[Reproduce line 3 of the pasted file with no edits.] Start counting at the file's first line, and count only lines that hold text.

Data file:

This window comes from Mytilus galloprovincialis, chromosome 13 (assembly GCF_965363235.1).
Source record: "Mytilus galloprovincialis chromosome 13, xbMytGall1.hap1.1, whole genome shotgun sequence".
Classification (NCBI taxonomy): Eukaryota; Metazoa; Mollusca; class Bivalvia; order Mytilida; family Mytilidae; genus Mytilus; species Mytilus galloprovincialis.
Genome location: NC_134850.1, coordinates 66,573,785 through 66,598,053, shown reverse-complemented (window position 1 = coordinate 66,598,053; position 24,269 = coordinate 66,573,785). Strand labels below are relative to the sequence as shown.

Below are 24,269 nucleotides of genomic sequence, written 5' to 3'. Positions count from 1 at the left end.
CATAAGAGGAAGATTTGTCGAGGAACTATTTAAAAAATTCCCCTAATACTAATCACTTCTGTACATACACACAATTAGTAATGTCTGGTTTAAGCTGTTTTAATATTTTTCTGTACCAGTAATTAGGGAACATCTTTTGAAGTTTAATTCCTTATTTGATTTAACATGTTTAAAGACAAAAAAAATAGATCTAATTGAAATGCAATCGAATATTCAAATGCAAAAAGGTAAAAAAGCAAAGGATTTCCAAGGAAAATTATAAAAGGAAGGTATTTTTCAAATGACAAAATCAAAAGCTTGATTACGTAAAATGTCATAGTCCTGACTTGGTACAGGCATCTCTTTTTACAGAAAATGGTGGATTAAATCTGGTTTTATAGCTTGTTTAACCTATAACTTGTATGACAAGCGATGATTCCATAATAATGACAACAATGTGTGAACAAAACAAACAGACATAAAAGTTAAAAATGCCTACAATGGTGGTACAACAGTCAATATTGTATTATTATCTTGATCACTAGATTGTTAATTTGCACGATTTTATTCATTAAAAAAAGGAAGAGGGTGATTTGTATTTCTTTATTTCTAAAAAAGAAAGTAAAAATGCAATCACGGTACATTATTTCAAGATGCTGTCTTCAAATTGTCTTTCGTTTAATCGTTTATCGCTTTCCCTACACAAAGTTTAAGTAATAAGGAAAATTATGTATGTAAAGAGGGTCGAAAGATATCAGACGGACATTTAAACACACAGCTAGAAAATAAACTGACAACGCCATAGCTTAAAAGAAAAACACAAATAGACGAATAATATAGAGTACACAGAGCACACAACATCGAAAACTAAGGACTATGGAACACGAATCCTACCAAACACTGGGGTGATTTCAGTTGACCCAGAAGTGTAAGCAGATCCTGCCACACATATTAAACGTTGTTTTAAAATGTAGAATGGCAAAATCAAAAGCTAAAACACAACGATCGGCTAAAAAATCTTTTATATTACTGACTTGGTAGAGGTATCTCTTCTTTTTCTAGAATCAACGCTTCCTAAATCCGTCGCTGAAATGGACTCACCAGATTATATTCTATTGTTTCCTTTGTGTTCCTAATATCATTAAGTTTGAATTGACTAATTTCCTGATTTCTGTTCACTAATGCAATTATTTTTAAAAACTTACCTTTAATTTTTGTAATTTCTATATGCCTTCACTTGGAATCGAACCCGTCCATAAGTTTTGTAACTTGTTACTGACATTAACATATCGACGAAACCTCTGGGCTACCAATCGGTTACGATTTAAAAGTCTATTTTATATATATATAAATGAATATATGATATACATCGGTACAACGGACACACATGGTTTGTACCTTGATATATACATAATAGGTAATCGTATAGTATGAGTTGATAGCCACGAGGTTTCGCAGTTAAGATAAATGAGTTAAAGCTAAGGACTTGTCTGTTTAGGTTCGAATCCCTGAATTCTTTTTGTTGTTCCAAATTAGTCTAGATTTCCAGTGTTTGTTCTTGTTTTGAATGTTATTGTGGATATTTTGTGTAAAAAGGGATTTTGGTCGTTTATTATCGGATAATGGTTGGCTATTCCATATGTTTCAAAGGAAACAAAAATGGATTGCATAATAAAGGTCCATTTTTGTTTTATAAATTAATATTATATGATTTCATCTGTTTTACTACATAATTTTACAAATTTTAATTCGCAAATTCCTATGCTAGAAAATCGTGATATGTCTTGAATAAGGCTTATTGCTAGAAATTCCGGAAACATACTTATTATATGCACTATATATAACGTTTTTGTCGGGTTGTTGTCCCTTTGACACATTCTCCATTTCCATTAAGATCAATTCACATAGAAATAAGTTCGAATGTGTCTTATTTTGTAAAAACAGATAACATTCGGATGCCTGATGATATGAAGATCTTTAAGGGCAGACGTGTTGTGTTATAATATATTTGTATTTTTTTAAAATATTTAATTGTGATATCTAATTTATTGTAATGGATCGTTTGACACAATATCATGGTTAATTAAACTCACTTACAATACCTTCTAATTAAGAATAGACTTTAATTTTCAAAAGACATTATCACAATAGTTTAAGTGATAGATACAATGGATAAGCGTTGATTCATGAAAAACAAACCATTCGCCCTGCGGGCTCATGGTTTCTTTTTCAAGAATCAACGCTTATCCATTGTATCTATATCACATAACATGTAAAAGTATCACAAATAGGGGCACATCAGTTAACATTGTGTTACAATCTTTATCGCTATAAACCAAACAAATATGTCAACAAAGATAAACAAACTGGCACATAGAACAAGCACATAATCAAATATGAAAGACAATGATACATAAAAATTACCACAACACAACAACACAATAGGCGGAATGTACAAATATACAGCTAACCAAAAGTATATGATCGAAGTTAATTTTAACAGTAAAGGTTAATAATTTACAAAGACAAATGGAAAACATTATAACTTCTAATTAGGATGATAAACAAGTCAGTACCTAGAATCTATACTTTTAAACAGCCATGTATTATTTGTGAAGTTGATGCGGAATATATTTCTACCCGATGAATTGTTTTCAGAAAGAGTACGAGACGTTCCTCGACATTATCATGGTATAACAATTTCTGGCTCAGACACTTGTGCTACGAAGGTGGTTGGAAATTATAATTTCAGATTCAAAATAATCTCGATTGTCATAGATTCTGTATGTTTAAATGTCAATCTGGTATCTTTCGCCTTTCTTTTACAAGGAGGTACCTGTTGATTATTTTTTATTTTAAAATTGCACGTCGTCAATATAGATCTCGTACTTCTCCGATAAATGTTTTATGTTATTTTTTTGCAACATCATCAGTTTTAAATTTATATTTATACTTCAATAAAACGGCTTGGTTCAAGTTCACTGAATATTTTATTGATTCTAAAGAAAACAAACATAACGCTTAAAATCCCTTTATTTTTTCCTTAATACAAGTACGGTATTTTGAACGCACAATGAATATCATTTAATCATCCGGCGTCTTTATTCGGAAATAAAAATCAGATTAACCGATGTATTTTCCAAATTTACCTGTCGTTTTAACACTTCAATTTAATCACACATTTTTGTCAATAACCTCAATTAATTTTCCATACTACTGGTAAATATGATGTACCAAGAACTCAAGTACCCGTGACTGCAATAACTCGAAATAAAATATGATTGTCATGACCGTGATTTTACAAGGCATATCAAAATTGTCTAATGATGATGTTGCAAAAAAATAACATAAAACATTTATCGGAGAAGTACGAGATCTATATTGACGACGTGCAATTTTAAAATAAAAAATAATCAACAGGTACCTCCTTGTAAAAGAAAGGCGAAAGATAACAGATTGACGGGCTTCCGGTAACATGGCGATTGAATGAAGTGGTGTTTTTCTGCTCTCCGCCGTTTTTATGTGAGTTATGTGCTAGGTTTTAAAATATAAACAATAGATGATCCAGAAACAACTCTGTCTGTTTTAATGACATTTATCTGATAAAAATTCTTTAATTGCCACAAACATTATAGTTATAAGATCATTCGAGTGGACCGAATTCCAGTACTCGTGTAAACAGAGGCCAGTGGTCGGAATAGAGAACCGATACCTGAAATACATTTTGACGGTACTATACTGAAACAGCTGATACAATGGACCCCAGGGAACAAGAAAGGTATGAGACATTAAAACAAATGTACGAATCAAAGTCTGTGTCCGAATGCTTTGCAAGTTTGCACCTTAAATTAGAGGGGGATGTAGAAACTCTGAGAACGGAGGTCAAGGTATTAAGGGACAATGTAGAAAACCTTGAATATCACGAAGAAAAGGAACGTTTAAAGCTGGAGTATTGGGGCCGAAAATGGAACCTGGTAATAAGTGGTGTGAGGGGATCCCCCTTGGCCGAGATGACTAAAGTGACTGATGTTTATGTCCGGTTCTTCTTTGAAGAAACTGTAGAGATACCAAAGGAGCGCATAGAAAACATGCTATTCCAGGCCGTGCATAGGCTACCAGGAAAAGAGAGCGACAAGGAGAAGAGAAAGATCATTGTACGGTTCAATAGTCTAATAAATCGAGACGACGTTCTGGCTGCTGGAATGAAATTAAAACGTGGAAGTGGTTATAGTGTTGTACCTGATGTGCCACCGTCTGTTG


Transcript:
Classification (NCBI taxonomy): Eukaryota; Metazoa; Mollusca; class Bivalvia; order Mytilida; family Mytilidae; genus Mytilus; species Mytilus galloprovincialis.